Monday, October 10, 2011

The Girl With the Sturgeon Tattoo by Lars Arffssen

As a devoted fan of Stieg Larsson’s The Girl With the Dragon Tattoo and its sequels, I picked up this parody not knowing what to expect. Author Lars Arffssen, who allegedly also wrote A Popular History of the Swedish Meatball, certainly had a good time writing this one. While the original series deals with domestic violence, serial killers, sex trafficking and wrongful conviction, The Girl With the Sturgeon Tattoo contains evil twins, Nazis, ninjas, and many, many boxes of Twinkies.

At the forefront of the crime scene is a reindeer strangler, whose crimes are somehow connected to the decapitation of two men: failed crime novelist Twig Arsson and the world’s leading authority on Baltic sturgeon, Dr. Jerker Ekkrot. Framed for this crime is the heavily tattooed, Twinkie-obsessed computer hacker, Lizzy Salamander (Arffssen’s spoof of the famous Lisbeth Salander). With the help of her friend, journalist Mikeal Blomberg (originally Mikeal Blomkvist), Lizzy sets out to prove her innocence and, in the process, uncovers a conspiracy involving a furniture company and its ties to Adolf Hitler.

Arffssen especially enjoys poking fun at the quirks of Larsson’s characters. While the original Lisbeth is a feminist vigilante, Lizzy Salamander is a rampaging castrator of men who goes by the alias Jane Manhater. While Larsson’s Blomkvist is originally a middle-aged womanizer, his overweight alter ego, whose favorite food is fried eel, comically questions the judgment of women who flock to him despite his clear lack of charm. Additionally, while Larsson originally critiqued the Swedish government through his novels, Arffssen takes pleasure in spoofing the liberal sensibilities and social norms of Scandinavian culture. For example, Swedish police carry squirt guns, because real guns are too violent, and a case of jaywalking makes the nightly news.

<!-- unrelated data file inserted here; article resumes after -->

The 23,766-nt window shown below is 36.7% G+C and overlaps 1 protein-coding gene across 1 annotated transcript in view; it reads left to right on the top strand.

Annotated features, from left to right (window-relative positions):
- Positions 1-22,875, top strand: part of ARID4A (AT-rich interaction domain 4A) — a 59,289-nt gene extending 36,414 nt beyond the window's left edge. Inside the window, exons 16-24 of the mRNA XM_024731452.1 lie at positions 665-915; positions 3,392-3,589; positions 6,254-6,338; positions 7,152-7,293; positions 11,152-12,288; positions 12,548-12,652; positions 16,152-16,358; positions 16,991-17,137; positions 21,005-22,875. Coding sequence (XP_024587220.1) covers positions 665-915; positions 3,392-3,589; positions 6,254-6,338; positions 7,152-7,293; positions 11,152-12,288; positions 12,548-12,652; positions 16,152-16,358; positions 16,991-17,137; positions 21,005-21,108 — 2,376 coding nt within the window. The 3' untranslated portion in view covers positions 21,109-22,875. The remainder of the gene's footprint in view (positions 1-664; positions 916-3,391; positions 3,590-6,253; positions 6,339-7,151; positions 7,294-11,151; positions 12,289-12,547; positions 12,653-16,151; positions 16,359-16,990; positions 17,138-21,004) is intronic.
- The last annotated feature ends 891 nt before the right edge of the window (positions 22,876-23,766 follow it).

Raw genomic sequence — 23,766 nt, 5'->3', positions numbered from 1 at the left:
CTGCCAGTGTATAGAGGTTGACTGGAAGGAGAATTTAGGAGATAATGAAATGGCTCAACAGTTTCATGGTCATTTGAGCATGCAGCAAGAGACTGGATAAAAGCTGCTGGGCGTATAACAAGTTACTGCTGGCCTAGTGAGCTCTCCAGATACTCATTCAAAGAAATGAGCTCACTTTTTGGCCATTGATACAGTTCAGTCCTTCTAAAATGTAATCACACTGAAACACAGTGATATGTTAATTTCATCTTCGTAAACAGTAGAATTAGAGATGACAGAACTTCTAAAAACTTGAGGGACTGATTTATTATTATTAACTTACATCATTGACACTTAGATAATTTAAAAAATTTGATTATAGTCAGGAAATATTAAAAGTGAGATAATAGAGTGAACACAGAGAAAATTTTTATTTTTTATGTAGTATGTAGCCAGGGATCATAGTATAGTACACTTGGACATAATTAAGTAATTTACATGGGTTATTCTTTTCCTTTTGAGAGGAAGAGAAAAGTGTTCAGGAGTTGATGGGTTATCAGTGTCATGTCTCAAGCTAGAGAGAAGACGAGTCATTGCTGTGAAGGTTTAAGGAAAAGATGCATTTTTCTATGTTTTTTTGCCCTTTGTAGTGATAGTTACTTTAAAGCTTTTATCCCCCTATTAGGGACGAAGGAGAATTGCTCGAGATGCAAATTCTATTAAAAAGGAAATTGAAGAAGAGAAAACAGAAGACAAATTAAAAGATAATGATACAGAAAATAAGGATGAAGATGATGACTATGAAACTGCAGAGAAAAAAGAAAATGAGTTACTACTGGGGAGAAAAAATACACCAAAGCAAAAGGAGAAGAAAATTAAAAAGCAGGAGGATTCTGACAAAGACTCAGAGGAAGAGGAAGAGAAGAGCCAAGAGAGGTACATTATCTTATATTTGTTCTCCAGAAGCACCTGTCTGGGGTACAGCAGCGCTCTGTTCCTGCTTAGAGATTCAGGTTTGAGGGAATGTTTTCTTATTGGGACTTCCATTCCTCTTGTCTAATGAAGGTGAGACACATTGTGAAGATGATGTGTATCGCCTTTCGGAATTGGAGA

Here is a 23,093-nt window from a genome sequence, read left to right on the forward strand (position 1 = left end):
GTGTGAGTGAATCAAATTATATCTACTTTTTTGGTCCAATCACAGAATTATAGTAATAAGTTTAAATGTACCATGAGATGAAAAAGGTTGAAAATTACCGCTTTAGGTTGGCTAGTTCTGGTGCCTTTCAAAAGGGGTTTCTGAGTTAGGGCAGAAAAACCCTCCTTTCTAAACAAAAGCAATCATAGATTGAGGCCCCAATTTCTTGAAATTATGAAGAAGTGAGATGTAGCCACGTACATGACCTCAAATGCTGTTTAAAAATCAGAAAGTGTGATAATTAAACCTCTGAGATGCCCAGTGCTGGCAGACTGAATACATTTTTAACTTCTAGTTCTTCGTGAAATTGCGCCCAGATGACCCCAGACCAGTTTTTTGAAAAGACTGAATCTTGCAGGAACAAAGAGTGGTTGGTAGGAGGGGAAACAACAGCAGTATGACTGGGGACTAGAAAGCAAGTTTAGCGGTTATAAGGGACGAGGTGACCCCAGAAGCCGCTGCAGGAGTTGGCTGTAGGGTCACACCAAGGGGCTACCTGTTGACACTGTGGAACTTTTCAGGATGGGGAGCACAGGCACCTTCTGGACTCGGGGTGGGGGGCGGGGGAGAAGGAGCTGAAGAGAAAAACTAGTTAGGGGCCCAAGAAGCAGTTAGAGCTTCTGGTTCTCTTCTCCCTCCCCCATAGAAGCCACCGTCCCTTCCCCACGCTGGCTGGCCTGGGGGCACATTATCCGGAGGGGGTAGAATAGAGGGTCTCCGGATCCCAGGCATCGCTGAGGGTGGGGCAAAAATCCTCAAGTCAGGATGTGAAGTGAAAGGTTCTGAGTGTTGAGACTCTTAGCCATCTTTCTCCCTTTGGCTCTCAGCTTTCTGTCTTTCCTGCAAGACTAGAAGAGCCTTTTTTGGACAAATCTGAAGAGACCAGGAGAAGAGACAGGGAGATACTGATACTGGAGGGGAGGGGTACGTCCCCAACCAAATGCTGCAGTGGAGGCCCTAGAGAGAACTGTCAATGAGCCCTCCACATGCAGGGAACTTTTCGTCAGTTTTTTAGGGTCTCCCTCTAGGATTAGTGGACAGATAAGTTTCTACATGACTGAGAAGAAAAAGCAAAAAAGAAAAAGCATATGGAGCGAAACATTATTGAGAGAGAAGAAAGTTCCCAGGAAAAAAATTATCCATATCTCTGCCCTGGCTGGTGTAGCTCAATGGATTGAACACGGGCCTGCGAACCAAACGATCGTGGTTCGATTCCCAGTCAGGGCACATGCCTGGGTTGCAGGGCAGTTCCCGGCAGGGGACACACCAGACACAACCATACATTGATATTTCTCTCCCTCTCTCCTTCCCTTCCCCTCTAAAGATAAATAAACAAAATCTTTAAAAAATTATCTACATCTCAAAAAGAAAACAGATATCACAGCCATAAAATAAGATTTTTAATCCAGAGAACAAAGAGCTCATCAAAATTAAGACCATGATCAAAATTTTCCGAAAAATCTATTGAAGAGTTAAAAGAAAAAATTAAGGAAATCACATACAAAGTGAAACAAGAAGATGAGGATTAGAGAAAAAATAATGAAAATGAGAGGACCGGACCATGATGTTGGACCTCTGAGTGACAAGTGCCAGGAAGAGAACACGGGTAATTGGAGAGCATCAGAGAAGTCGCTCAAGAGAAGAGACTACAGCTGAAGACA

Some jokes are overused throughout the novel and quickly become repetitive and tiresome, such as the sex jokes involving Blomberg and his lover, Erotikka (originally Erika Berger). Really, there’s only so far you can go with jokes about naming body parts before it becomes boring. While Arffssen has no lack of comedic material to work with, at times he gets too indulgent and provokes eye-rolling rather than laughs.

Unabashedly silly, bawdy and bizarre, The Girl With the Sturgeon Tattoo makes for good entertainment both for fans of the original series and avid readers of the crime genre. It could be considered the Police Squad! of crime novels, as the sheer absurdity of the crimes committed—such as decapitating a man and playing soccer with his head—should ring true for readers for whom contrived pulp novels are a guilty pleasure. I dare say Stieg Larsson himself would have had a laugh at this enjoyable farce.

1 comment:

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